Are goldenrods weeds? You decide for yourself. I’m always delighted by the golden glow of autumn while driving around the coast to my favorite haunts this time of the year. The goldenrod flowers here in South Mobile County, Bayou La Batre, AL, and Coden, AL, really put on a show and set against the soft blue waters of Portersville Bay, the scene is stunning. On September 6, 1927, Alabama adopted the goldenrod as its state flower on the same day it chose the yellow hammer as the state bird. This honor bestowed on such a gloriously abundant wildflower was taken away in 1959 when a ladies’ group decided that the plant was too lowly and most sophisticated gardeners considered it to be a weed. The state flower designation then went to the camellia, a beautiful flower that also thrives on the gulf coast and blooms during the winter. The camellia, however, is not a native plant, it was brought in from China.
Goldenrod Tea was used as Liberty tea during the colonial era. People brewed a cup of goldenrod tea using the freshly picked leaves of blooming goldenrod. It had a light earthy taste and very little bitterness.
After reading that goldenrod was one of the herbs used by early American colonists as Liberty Tea in protest of England’s exorbitant taxes on imported goods, I decided to see how it tasted. The variety of goldenrod growing in my field has very little fragrance, and the flavor of the tea was also subtle, perhaps because I used fresh leaves and no blooms. Goldenrod tea was introduced to European settlers by Native Americans who had long used it in their traditional medicines and diet. It is said to have health benefits including reducing flatulence, aiding in respiratory health, and cleansing the urinary tract. I am not an herbalist or a natural health expert so I have no idea how much or how often it should be consumed to get these benefits. I do like tea, however, and after my backyard taste test, I may buy some goldenrod tea to add to my collection of morning brews, but I doubt anything will replace my favorite flavor, Earl Gray.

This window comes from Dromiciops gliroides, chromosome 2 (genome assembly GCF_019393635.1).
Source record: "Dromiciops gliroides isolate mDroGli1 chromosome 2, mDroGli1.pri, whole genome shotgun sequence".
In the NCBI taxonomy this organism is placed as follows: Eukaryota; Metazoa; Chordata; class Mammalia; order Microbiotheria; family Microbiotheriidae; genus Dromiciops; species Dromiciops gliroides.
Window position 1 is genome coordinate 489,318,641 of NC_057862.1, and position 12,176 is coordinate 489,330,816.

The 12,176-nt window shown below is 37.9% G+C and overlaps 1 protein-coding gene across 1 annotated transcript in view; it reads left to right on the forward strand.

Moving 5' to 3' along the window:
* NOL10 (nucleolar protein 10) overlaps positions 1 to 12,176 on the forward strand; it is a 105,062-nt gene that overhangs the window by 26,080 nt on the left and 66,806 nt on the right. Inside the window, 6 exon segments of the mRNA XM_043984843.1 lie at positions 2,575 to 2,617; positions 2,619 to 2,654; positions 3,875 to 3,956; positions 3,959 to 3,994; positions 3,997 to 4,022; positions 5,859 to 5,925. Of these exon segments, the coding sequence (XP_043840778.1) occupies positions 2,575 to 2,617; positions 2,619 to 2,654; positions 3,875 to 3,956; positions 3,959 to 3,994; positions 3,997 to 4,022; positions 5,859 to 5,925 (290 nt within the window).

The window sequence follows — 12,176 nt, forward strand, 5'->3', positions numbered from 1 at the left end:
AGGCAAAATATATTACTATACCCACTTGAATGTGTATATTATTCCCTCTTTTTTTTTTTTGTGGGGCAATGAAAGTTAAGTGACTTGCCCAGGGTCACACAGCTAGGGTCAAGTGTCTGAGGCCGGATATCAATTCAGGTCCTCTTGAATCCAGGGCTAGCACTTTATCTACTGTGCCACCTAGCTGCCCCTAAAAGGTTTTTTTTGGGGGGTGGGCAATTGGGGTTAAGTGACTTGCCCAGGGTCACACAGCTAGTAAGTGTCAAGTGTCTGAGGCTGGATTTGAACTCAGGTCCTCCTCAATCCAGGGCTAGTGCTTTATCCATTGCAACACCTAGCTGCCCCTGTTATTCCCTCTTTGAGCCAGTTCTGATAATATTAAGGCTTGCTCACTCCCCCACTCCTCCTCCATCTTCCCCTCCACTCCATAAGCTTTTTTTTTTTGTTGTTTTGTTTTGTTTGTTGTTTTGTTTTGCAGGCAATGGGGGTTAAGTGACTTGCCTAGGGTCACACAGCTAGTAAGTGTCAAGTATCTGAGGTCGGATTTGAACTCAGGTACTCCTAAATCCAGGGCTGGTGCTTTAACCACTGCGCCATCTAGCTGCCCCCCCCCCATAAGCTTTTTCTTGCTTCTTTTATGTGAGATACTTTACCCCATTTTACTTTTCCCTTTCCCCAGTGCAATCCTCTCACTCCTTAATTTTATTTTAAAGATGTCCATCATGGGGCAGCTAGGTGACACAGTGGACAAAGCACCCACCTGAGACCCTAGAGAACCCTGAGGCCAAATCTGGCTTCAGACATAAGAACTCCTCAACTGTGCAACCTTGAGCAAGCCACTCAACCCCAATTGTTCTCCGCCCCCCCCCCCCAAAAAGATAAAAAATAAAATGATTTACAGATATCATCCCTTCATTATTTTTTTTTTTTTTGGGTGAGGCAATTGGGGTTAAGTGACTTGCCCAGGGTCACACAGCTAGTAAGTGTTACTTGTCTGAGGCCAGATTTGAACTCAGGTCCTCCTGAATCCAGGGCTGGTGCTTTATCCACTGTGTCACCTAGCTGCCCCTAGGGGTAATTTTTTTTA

As a Garnish
Every part of the goldenrod plant that grows above ground is edible. The bright yellow blossoms make a lovely garnish for salads, soups, and hors d’oeuvres. Just be sure that you are actually picking goldenrod wildflowers and not some poisonous look-alikes such as groundsel, life root, staggerweed, ragwort, and a slew of other regional names. Choose blossoms that are free from mildew, check that insects have not nested among the flowers, and thoroughly rinse and dry the flowers before use.
Another use many Native Americans had for goldenrod wildflowers was as a salve for wounds, abrasions, and minor burns, and as an oil to relieve sore muscles. Goldenrod oil is one of many herbal remedies that can be found in health-food stores and and is used in holistic healing. Again, I have very little knowledge of these remedies, so I couldn’t say how effective this oil is for any of those problems.
Rubber from Goldenrod
The most surprising information I discovered in my research about goldenrod plants was that Henry Ford asked Thomas Edison to come up with a viable alternative for making rubber from a plant that could be grown in abundance in the United States. Edison was well into this project when he passed away in 1931. By that time, he had chosen the goldenrod wildflower plant as the best candidate for success and had even cultivated a variety that grew to an amazing height of ten feet. The milky sap of the goldenrod plant is a naturally occurring latex that contains compounds that can be made into rubber. Although many plants have this sappy substance, Edison had concluded that the goldenrod had it in sufficient amounts and enough plants could be harvested in the United States to make it a viable resource for rubber for automobile tires. Edison’s wife and colleagues continued the project for a while after his death, but it soon became apparent that rubber made from petroleum products would be the preferred route for making tires and the project was eventually abandoned.
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While it is true that some people will suffer with respiratory allergies if they handle the plants or walk among fields of the flowers, they are not the cause of widespread coughing and sneezing come fall. The pollen of the goldenrod flower is heavy and is not carried far on the wind. Ragweed is the most likely culprit for late summer and early fall hay-fever. Its pollen is less dense and more easily carried by the wind according to the National Wildlife Federation.